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Texas Decides To Retain Washington
One team saved its season, or most of it. The other team crossed the fail-safe line and continued a downward spiral.
One under-fire manager finished out the schedule and will be back for another run. The other manager on the hot seat was canned.
Ron Washington might not be a better manager than John McLaren, who couldn’t rally the Mariners the way Washington steadied the Rangers.
But Washington was able to make a connection with his players that turned a 7-16 start into a 60-54 record in early August. He never lost the clubhouse, and the Rangers continued to believe they were as good as their manager said they were.
“Think about it: It was out there early in the year that he was going to get fired,” said outfielder Marlon Byrd, who called Washington a player’s manager. “It always starts at the top, the energy at the top. We saw that he had the energy, and it trickles down. He never lost it.”
That’s why Washington is coming back for 2009. The Rangers took on the personality of their manager, which speaks strongly about the job done by the manager.
Nolan Ryan, the team president who suffered through some awful seasons during his quarter-century as a player, said as much when he told the Star-Telegram on Tuesday and said again on Wednesday that he intends to bring Washington and general manager Jon Daniels back for 2009.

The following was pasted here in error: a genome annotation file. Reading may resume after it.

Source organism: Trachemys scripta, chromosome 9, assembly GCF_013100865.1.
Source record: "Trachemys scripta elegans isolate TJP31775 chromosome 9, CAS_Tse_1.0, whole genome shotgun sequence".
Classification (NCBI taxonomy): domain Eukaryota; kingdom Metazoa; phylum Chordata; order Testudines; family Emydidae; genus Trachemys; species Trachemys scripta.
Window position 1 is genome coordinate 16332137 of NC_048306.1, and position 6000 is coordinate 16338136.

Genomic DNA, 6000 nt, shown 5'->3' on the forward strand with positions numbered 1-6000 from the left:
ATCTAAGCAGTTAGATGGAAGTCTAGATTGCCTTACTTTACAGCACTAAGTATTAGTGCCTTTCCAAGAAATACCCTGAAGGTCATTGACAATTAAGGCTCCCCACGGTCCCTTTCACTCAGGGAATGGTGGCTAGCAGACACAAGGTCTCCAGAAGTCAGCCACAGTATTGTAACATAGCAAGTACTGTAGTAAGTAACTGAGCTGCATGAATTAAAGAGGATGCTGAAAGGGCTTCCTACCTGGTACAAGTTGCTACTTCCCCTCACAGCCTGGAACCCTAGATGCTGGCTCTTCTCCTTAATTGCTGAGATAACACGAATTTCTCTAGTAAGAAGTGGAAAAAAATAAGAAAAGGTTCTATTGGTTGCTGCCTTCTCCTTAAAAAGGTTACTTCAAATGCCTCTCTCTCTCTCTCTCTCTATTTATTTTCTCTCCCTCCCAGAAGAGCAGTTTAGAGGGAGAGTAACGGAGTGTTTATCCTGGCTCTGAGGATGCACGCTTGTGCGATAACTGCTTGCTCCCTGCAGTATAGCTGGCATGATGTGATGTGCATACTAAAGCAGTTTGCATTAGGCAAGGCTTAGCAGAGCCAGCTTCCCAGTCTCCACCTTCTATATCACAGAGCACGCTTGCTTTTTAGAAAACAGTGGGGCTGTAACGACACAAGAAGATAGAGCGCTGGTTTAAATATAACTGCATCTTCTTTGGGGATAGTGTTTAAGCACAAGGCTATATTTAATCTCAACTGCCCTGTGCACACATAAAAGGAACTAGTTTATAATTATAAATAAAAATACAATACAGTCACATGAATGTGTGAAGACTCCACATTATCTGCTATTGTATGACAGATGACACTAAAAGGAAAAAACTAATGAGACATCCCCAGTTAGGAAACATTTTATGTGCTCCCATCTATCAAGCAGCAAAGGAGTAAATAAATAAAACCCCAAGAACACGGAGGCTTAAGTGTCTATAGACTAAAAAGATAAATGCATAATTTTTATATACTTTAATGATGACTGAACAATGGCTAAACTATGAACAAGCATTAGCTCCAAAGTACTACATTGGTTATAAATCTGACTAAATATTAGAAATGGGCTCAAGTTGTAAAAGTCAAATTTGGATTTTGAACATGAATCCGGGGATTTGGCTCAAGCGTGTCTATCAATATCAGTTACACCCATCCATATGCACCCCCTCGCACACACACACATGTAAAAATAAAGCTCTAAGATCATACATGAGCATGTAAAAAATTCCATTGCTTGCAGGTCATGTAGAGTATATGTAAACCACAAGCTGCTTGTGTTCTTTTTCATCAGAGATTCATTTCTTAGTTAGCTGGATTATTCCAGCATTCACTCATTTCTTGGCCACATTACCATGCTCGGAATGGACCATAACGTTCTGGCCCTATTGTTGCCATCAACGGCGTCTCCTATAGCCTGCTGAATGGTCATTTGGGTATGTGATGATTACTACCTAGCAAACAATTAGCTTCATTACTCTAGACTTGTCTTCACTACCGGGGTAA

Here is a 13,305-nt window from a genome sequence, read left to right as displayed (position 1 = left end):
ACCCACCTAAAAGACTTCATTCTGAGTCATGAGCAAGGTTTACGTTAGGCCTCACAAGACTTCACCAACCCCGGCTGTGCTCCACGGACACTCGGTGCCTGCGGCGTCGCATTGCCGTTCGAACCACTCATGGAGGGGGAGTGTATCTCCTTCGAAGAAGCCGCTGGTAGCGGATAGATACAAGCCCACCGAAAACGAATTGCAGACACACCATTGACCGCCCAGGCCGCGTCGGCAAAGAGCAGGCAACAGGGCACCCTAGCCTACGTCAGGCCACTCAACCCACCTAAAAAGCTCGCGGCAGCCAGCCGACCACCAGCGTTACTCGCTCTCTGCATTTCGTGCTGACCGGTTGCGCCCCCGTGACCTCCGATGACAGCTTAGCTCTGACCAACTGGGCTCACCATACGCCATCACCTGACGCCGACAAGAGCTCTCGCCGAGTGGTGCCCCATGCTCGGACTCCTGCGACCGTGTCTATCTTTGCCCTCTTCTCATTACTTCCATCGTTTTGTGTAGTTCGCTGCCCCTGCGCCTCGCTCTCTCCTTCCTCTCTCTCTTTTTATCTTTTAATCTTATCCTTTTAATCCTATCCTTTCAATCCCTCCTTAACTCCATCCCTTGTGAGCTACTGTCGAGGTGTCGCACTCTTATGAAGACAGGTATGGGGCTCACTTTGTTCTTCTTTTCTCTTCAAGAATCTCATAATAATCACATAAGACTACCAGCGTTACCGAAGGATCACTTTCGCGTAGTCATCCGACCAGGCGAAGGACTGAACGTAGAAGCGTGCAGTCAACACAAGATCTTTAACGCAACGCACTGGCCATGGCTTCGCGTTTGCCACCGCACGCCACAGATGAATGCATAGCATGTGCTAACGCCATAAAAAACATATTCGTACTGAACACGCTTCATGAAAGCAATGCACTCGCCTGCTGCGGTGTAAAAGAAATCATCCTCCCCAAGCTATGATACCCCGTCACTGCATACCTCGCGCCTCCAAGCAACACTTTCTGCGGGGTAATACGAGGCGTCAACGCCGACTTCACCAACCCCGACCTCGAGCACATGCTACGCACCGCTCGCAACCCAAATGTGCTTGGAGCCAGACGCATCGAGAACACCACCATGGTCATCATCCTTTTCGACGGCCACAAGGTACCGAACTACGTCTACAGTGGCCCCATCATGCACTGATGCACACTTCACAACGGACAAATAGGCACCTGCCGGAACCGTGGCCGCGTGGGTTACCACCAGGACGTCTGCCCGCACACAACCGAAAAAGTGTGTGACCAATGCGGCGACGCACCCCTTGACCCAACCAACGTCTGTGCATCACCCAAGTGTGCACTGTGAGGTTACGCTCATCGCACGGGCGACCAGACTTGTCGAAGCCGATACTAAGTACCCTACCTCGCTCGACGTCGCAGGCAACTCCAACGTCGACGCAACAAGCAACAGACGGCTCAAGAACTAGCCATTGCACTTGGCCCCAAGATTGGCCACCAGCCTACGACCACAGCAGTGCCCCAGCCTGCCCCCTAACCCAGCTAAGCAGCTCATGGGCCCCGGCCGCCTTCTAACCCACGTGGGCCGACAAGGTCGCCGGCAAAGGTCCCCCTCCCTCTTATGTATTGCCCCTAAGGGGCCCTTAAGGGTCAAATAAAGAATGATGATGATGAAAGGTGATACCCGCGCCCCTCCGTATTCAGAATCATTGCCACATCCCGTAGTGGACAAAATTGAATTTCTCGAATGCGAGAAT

“I think Ron has done a good job,” Ryan said. “He kept the ballclub playing for him under bad conditions in April, and he kept them playing hard for him all year. With a young ballclub, the thing you look for is if a team quits on the manager, and this team didn’t do that.”
The Rangers used 55 players this season. Fifty-five. No one was immune to the injury bug, especially pitchers early on. Without the arms that were penciled in as key pieces, the Rangers ultimately didn’t have much of a chance.
They were without Brandon McCarthy until it was too late. Jason Jennings’ arm was never right. Kason Gabbard was done in June.
Those three were supposed to make 90 starts, log 500 innings and win 25 games. Instead, they started 23 games, threw 105 1/3 innings and won three times.
But no one heard Washington complain publicly. Maybe he did privately, but he’s not the type to make excuses where other, more prominent managers have.
“Dealing with everything that he had to deal with this year and being in the position we’re in was phenomenal,” designated hitter Milton Bradley said. “He patched it together and made it go as well as he could.”
Bradley admitted that the Rangers are a much more attractive free-agent suitor because Washington is being retained. While Bradley is hoping to get a nice payday for his first All-Star season, he wants Washington to get some love, too.
“I hope he gets an extension,” Bradley said. “He needs to be rewarded.”
Keeping his job is probably reward enough for Washington, though the Rangers should exercise his contract option for 2010. There’s no one attached to the organization who cherishes coming to the ballpark as much and wants to win more than their manager.
“I love what I do,” Washington said. “We’re going to see if we can move forward going into next year.”